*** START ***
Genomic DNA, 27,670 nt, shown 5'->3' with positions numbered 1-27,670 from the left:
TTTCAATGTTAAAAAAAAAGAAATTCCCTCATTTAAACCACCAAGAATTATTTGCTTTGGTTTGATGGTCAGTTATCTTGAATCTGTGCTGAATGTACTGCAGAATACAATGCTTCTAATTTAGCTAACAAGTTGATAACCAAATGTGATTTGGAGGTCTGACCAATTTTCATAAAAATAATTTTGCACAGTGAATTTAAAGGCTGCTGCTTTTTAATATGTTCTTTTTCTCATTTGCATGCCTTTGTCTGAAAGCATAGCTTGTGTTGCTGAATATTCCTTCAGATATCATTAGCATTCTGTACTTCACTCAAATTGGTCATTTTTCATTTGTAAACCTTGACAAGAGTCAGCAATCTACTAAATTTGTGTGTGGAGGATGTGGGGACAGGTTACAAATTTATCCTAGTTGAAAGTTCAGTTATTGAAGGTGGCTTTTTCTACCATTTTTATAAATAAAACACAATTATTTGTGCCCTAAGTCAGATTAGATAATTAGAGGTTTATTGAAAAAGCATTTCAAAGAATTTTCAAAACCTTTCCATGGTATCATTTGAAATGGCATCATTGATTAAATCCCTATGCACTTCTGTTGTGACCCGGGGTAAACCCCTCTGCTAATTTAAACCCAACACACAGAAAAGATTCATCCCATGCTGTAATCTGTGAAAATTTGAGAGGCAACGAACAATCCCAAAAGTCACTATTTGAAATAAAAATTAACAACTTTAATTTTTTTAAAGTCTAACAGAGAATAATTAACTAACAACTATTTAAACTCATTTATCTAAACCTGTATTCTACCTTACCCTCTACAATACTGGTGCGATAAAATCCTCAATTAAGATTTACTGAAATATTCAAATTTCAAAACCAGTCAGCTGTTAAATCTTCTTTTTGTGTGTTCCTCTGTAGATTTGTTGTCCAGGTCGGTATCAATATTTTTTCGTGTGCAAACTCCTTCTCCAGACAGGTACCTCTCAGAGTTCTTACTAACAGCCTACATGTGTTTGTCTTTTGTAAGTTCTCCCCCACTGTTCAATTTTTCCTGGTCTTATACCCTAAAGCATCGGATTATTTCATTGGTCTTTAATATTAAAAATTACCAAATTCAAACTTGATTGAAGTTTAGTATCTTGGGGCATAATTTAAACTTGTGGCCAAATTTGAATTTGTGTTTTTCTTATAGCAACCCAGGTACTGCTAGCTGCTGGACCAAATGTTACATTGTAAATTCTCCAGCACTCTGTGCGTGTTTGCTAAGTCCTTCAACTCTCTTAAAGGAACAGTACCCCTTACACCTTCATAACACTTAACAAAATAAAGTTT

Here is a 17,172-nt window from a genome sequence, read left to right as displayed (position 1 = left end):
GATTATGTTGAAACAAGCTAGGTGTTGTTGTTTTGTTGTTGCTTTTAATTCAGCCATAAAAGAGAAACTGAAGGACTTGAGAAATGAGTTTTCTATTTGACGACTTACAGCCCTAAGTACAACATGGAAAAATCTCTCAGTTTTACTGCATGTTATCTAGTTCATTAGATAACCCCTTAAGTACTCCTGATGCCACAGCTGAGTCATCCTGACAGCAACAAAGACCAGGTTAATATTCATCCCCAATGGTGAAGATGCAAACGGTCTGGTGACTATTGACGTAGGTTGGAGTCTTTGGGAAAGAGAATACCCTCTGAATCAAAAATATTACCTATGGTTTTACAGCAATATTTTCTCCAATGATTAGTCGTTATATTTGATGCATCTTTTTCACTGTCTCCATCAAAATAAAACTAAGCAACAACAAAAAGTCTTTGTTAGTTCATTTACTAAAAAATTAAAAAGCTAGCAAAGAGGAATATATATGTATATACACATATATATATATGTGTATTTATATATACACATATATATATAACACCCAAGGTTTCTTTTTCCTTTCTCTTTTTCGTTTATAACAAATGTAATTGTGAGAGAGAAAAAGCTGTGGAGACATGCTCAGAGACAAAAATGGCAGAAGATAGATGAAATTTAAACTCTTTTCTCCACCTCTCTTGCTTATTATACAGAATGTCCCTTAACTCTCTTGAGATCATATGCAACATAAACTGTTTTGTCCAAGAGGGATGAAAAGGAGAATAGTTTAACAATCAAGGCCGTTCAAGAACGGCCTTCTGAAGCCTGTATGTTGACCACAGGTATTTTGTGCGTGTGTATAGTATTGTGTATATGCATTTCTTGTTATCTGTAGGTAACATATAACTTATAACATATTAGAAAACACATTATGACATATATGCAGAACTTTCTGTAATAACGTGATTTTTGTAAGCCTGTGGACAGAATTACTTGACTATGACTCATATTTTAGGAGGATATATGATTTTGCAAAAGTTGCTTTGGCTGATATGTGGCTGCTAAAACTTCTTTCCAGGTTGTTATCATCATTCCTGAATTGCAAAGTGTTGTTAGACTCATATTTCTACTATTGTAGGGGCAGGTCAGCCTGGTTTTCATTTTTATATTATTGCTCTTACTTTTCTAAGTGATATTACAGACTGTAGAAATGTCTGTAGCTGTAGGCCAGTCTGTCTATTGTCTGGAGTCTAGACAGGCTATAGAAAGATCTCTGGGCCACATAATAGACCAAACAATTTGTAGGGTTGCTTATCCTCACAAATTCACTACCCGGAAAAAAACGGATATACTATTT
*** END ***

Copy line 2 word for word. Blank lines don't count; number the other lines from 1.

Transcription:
TTTCAATGTTAAAAAAAAAGAAATTCCCTCATTTAAACCACCAAGAATTATTTGCTTTGGTTTGATGGTCAGTTATCTTGAATCTGTGCTGAATGTACTGCAGAATACAATGCTTCTAATTTAGCTAACAAGTTGATAACCAAATGTGATTTGGAGGTCTGACCAATTTTCATAAAAATAATTTTGCACAGTGAATTTAAAGGCTGCTGCTTTTTAATATGTTCTTTTTCTCATTTGCATGCCTTTGTCTGAAAGCATAGCTTGTGTTGCTGAATATTCCTTCAGATATCATTAGCATTCTGTACTTCACTCAAATTGGTCATTTTTCATTTGTAAACCTTGACAAGAGTCAGCAATCTACTAAATTTGTGTGTGGAGGATGTGGGGACAGGTTACAAATTTATCCTAGTTGAAAGTTCAGTTATTGAAGGTGGCTTTTTCTACCATTTTTATAAATAAAACACAATTATTTGTGCCCTAAGTCAGATTAGATAATTAGAGGTTTATTGAAAAAGCATTTCAAAGAATTTTCAAAACCTTTCCATGGTATCATTTGAAATGGCATCATTGATTAAATCCCTATGCACTTCTGTTGTGACCCGGGGTAAACCCCTCTGCTAATTTAAACCCAACACACAGAAAAGATTCATCCCATGCTGTAATCTGTGAAAATTTGAGAGGCAACGAACAATCCCAAAAGTCACTATTTGAAATAAAAATTAACAACTTTAATTTTTTTAAAGTCTAACAGAGAATAATTAACTAACAACTATTTAAACTCATTTATCTAAACCTGTATTCTACCTTACCCTCTACAATACTGGTGCGATAAAATCCTCAATTAAGATTTACTGAAATATTCAAATTTCAAAACCAGTCAGCTGTTAAATCTTCTTTTTGTGTGTTCCTCTGTAGATTTGTTGTCCAGGTCGGTATCAATATTTTTTCGTGTGCAAACTCCTTCTCCAGACAGGTACCTCTCAGAGTTCTTACTAACAGCCTACATGTGTTTGTCTTTTGTAAGTTCTCCCCCACTGTTCAATTTTTCCTGGTCTTATACCCTAAAGCATCGGATTATTTCATTGGTCTTTAATATTAAAAATTACCAAATTCAAACTTGATTGAAGTTTAGTATCTTGGGGCATAATTTAAACTTGTGGCCAAATTTGAATTTGTGTTTTTCTTATAGCAACCCAGGTACTGCTAGCTGCTGGACCAAATGTTACATTGTAAATTCTCCAGCACTCTGTGCGTGTTTGCTAAGTCCTTCAACTCTCTTAAAGGAACAGTACCCCTTACACCTTCATAACACTTAACAAAATAAAGTTT